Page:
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Keywords:

  • cardiovascular magnetic resonance imaging;
  • prospective navigators;
  • cardiac diffusion tensor imaging;
  • cardiac diffusion-weighted imaging

Abstract

  1. Top of page
  2. Abstract
  3. METHODS
  4. RESULTS
  5. DISCUSSION AND CONCLUSIONS
  6. ACKNOWLEDGMENTS
  7. REFERENCES
  8. Supporting Information

The aim of this study was to implement a quantitative in vivo cardiac diffusion tensor imaging (DTI) technique that was robust, reproducible, and feasible to perform in patients with cardiovascular disease. A stimulated-echo single-shot echo-planar imaging (EPI) sequence with zonal excitation and parallel imaging was implemented, together with a novel modification of the prospective navigator (NAV) technique combined with a biofeedback mechanism. Ten volunteers were scanned on two different days, each time with both multiple breath-hold (MBH) and NAV multislice protocols. Fractional anisotropy (FA), mean diffusivity (MD), and helix angle (HA) fiber maps were created. Comparison of initial and repeat scans showed good reproducibility for both MBH and NAV techniques for FA (P > 0.22), MD (P > 0.15), and HA (P > 0.28). Comparison of MBH and NAV FA (FAMBHday1 = 0.60 ± 0.04, FANAVday1 = 0.60 ± 0.03, P = 0.57) and MD (MDMBHday1 = 0.8 ± 0.2 × 10−3 mm2/s, MDNAVday1 = 0.9 ± 0.2 × 10−3 mm2/s, P = 0.07) values showed no significant differences, while HA values (HAMBHday1Endo = 22 ± 10°, HAMBHday1Mid-Endo = 20 ± 6°, HAMBHday1Mid-Epi = −1 ± 6°, HAMBHday1Epi = −17 ± 6°, HANAVday1Endo = 7 ± 7°, HANAVday1Mid-Endo = 13 ± 8°, HANAVday1Mid-Epi = −2 ± 7°, HANAVday1Epi = −14 ± 6°) were significantly different. The scan duration was 20% longer with the NAV approach. Currently, the MBH approach is the more robust in normal volunteers. While the NAV technique still requires resolution of some bulk motion sensitivity issues, these preliminary experiments show its potential for in vivo clinical cardiac diffusion tensor imaging and for delivering high-resolution in vivo 3D DTI tractography of the heart. Magn Reson Med 70:454–465, 2013. © 2012 Wiley Periodicals, Inc.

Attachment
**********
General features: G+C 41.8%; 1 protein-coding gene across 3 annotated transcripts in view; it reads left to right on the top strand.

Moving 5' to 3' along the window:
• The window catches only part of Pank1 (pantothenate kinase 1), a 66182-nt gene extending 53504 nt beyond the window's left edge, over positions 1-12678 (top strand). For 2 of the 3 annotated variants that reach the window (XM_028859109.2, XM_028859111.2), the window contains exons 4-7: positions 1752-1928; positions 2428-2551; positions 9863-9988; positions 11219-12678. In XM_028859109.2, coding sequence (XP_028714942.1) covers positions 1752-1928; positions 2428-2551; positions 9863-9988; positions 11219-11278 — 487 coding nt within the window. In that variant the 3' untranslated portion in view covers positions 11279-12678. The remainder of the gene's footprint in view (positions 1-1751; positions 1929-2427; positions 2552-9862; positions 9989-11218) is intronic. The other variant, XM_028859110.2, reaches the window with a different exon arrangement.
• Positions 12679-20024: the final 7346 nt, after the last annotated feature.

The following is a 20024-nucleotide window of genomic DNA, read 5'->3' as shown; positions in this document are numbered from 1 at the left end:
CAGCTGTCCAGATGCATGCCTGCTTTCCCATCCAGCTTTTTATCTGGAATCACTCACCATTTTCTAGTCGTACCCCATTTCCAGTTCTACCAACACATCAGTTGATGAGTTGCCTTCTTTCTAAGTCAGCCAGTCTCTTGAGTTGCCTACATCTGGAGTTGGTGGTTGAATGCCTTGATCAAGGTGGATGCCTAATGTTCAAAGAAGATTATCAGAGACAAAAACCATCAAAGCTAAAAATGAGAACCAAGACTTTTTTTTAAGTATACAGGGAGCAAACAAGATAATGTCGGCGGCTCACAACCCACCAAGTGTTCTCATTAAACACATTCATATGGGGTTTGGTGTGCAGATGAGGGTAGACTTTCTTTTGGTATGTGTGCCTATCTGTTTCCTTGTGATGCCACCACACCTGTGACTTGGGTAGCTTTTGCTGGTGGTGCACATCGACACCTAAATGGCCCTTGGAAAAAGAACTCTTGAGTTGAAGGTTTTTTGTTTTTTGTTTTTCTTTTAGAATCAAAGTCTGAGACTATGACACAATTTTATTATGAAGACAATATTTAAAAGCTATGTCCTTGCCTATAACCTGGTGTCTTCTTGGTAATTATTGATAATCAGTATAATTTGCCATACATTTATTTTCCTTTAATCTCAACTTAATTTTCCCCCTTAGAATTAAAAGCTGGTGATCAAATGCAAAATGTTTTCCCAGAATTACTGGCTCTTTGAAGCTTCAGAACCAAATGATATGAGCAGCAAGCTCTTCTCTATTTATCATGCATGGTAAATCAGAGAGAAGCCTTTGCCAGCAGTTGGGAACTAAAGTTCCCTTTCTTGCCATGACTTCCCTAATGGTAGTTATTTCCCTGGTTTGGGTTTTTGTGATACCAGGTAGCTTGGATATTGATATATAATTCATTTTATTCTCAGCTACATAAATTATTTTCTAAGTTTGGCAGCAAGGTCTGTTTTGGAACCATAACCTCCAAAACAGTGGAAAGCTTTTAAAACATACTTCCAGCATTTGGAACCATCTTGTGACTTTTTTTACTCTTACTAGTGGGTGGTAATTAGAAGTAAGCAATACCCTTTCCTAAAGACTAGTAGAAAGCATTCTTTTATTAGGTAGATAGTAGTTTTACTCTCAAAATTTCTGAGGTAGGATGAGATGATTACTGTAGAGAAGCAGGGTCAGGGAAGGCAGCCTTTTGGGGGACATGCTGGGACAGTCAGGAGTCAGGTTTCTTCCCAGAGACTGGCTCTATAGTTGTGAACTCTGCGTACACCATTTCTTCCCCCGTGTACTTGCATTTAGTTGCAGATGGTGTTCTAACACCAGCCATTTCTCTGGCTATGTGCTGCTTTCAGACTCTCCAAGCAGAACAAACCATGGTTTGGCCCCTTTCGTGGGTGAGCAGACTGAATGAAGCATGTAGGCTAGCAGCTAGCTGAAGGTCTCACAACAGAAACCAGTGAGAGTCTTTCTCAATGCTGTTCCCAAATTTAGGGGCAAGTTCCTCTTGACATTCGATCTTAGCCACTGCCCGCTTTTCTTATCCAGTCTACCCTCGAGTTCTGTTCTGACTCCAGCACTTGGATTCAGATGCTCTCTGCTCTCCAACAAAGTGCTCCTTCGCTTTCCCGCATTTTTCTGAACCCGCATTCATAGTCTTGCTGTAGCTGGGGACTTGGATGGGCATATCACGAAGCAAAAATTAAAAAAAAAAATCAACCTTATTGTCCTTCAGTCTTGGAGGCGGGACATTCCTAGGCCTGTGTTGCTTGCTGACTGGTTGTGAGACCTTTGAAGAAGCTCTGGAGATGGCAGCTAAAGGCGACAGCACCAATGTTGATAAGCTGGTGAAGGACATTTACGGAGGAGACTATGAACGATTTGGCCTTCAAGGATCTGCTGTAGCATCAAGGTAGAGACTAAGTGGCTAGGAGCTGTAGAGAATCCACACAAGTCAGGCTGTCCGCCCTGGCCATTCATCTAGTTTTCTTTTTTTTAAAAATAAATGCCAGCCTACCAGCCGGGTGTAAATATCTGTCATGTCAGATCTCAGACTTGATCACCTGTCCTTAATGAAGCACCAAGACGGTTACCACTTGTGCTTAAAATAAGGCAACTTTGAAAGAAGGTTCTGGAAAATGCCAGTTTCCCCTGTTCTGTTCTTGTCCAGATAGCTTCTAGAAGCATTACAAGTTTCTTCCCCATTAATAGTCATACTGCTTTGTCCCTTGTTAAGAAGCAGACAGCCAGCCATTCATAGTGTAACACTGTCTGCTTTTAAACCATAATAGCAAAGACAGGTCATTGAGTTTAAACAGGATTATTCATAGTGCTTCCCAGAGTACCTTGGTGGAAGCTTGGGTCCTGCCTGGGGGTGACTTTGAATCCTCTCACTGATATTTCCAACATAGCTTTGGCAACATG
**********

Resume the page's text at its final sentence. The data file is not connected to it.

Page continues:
Diffusion MRI has the unique ability to characterize the microstructure of tissues noninvasively. Histological studies have shown that the myocardium consists of an array of crossing helical fiber tracts [1, 2], which evolve smoothly from a left-handed helix in the subepicardium to a right-handed helix in the subendocardium. This structure contributes significantly to efficient ventricular function and is subject to remodeling and disarray in the presence of disease, such as myocardial infarction and cardiomyopathies. In humans, in vivo cardiac diffusion tensor imaging (DTI) has been used to noninvasively depict the fiber structure in the healthy human heart [3-10], in hypertrophic cardiomyopathy [11], and in patients with myocardial infarction [12, 13].

Microstructural changes in the myocardium can be quantified by measuring mean diffusivity (MD), fractional anisotropy (FA), and the orientation (helix angle, HA) of the myofibers. These indices have been widely used in ex vivo cardiac DTI studies of both healthy [14-29] and diseased myocardium [30-35]. Moreover, these indices have been used in humans in vivo to characterize the microstructural integrity of the myocardium after infarction [12, 13]. However, the reproducibility of these metrics (MD, FA, and HA) in the human heart in vivo is unknown.